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@arik ng 

Your diagram is ok for 3 of 4 total scenario. But here we talk about make all scenarios workinig !

If accidentally someone turn off the light with wall switch..... we can do nothing !

With the solution posted by @Ian Gough we solve every scenario !!

But if there is some other solution without open and solder the sonoff.....  it would be better!


Você pode fazer como um interruptor comum ao usar o modo de instalação do comutador paralelo.

The switch is a contact closure to ground so distance shouldn't be a problem as long as the cable you use isn't ultra fine so that it causes very high resistance.

For me I used speaker wire (twin core) and my switch was about 6m away but it could easily have been 50m away without any problems.


Thank you so much for replying back to me, why wouldn't you connect it directly to the switch? Why does it need to be a momentary type? Wouldn't it work if you would have time to reprogram ESP8266, or am i seeing this all wrong? I think your solution might have saved my life (thank you so much for that)

@arik ng 

You are right. Your is a good solution without any work to do.

but I think many others have thought of your own solution.

But here we were looking for a solution to solve any kind of scenario.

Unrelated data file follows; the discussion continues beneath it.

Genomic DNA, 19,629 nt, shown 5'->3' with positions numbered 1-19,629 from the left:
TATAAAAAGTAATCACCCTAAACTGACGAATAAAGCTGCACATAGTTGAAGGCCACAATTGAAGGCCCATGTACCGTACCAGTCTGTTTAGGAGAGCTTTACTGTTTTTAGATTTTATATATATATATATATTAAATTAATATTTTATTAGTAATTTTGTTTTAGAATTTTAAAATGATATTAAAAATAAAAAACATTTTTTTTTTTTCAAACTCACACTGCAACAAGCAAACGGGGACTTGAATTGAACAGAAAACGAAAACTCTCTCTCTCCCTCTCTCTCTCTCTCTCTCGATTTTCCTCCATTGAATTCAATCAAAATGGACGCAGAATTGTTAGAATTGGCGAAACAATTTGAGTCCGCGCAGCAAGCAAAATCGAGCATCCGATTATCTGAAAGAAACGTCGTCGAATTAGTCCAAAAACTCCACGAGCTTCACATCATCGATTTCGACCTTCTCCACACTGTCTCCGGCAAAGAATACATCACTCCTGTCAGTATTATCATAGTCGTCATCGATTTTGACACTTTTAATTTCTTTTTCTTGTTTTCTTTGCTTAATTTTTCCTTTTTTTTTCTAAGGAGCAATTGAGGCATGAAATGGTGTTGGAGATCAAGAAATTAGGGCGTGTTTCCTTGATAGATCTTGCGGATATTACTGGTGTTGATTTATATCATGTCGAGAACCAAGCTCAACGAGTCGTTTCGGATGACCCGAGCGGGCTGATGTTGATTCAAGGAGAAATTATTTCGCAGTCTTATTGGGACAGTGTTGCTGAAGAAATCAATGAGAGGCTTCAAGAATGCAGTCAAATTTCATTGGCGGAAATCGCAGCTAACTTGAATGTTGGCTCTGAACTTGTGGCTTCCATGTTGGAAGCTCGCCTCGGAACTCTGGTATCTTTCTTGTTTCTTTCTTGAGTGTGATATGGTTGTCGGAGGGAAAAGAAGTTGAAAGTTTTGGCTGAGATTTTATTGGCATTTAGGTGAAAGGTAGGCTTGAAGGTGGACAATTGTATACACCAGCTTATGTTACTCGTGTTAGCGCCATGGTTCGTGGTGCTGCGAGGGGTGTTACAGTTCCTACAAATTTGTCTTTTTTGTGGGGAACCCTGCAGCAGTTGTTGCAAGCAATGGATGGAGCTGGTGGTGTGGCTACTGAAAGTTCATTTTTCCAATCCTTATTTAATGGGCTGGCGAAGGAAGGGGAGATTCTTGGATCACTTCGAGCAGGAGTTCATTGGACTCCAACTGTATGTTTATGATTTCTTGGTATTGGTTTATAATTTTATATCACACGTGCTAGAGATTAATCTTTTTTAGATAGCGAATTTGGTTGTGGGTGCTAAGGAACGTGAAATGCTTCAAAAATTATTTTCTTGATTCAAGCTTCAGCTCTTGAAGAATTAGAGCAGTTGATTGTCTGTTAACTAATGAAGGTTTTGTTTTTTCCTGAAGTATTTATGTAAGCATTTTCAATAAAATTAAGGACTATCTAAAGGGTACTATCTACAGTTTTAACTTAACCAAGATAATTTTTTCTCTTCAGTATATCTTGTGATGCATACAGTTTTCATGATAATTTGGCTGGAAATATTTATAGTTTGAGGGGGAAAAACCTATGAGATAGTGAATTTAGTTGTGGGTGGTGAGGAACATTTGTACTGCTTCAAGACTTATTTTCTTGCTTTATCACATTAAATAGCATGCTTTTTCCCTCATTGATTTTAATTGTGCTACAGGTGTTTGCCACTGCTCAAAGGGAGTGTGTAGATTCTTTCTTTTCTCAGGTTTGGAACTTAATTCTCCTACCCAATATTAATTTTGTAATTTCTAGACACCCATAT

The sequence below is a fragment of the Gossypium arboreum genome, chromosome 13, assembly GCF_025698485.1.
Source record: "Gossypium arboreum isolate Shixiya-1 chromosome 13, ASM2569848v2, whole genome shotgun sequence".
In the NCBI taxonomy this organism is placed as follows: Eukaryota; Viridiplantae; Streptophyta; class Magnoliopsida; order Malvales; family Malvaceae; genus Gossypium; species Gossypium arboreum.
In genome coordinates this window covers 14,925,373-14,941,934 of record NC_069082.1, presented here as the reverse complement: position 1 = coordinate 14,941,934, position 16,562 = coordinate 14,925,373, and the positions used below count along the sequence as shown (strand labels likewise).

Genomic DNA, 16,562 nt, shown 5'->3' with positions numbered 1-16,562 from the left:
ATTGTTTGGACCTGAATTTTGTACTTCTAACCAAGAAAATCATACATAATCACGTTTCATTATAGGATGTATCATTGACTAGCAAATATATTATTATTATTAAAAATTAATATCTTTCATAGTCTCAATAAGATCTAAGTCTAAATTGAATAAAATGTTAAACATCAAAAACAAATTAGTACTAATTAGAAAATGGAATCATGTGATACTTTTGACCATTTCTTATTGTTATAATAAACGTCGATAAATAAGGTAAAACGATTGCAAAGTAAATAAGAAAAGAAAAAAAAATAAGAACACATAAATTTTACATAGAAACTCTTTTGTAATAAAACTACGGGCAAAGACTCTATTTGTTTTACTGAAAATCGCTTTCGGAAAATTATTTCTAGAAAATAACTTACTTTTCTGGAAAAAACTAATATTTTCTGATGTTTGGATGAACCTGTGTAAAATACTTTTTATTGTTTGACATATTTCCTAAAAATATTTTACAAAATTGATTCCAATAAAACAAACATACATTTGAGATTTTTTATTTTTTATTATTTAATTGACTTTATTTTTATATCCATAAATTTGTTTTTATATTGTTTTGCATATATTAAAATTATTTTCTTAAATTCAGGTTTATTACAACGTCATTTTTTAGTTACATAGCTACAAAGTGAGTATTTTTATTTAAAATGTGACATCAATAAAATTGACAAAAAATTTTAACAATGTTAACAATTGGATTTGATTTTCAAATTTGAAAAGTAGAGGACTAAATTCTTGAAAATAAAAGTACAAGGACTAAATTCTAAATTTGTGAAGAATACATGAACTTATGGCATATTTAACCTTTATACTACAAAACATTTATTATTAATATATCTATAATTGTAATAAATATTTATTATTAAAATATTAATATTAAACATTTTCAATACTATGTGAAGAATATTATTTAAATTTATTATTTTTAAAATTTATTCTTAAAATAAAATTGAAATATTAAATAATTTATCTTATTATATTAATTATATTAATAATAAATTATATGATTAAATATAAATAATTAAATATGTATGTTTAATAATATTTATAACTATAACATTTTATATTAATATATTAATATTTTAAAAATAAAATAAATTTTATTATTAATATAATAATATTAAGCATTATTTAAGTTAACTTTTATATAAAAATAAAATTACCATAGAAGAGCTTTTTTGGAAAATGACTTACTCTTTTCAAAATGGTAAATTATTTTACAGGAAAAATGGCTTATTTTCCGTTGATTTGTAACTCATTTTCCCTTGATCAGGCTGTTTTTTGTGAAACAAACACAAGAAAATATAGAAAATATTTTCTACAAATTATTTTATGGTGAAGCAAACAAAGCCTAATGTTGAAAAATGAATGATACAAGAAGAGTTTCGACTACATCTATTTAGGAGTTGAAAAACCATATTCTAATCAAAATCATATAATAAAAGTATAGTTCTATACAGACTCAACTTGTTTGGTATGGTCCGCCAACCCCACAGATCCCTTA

And welding the two files on the sonoff button we created an external button and then we can use each button of our house!

Maybe the best thig is to ask to Itead to solve this problem via hardware/software. And this is possible because Sonoff have a pin (gpio14) free for this use !!

The data we can input to the scratch are simple, like the integrated button : 

wall button on = tension = (HIGH)

wall button off = no tension = (LOW)

Sorry I don't understand "why wouldn't you connect it directly to the switch?" 

The momentary switch is needed because it is duplicating the function of the existing momentary button that is already on the board

I haven't tried reprogramming the ESP8266 but I would imagine that if you did you could configure it to use any switch you wanted

The Aliexpress switch above is completely unsuitable for use as a control switch for the Sonoff.  It is in fact, itself already similar in concept to the Sonoff; it operates from the mains voltage (which is to say it is powered from the mains) and responds to a 413 MHz (or similar) remote control.

The Clipsal "PRESS" switches will generally work, though there is some risk that switches designed to switch mains voltages with at least a modest switching current may fail to "wet" when used at a low voltage with negligible current (microamps).

Although the switch is correctly connected to the (local only) ground of the Sonoff module which appears to be properly designed to isolate the low voltage from the mains as in a standards-compliant switchmode supply so that it should be relatively safe against personal contact, the input to the ESP8266 is nevertheless a very high impedance and quite susceptible to impulse and capacitive interference, so the length of the connecting wire should always be kept as short as possible, and no more than two or three metres would be advisable.

Conversely, the resistance of the connecting wire is pretty irrelevant - hundreds of ohms would be no problem as the pull-up - if one is provided other than the internal pull-up in the ESP8266 - would be at least ten times this.